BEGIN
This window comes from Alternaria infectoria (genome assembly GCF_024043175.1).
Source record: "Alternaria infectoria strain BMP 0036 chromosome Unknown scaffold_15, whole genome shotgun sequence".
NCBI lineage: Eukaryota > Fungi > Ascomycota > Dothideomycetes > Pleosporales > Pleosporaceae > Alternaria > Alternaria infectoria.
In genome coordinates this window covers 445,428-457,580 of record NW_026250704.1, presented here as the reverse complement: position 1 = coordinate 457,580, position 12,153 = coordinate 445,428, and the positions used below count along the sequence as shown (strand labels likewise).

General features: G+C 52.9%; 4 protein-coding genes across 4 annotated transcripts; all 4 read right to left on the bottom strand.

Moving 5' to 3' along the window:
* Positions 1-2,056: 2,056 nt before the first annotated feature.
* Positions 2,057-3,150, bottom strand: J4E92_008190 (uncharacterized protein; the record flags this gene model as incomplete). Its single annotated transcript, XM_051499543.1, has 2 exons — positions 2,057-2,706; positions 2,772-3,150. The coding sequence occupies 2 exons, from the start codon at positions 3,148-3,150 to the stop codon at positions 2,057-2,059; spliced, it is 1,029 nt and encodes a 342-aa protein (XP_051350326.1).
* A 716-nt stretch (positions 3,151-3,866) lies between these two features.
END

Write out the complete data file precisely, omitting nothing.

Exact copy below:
This window comes from Alternaria infectoria (genome assembly GCF_024043175.1).
Source record: "Alternaria infectoria strain BMP 0036 chromosome Unknown scaffold_15, whole genome shotgun sequence".
NCBI lineage: Eukaryota > Fungi > Ascomycota > Dothideomycetes > Pleosporales > Pleosporaceae > Alternaria > Alternaria infectoria.
In genome coordinates this window covers 445,428-457,580 of record NW_026250704.1, presented here as the reverse complement: position 1 = coordinate 457,580, position 12,153 = coordinate 445,428, and the positions used below count along the sequence as shown (strand labels likewise).

General features: G+C 52.9%; 4 protein-coding genes across 4 annotated transcripts; all 4 read right to left on the bottom strand.

Moving 5' to 3' along the window:
* Positions 1-2,056: 2,056 nt before the first annotated feature.
* Positions 2,057-3,150, bottom strand: J4E92_008190 (uncharacterized protein; the record flags this gene model as incomplete). Its single annotated transcript, XM_051499543.1, has 2 exons — positions 2,057-2,706; positions 2,772-3,150. The coding sequence occupies 2 exons, from the start codon at positions 3,148-3,150 to the stop codon at positions 2,057-2,059; spliced, it is 1,029 nt and encodes a 342-aa protein (XP_051350326.1).
* A 716-nt stretch (positions 3,151-3,866) lies between these two features.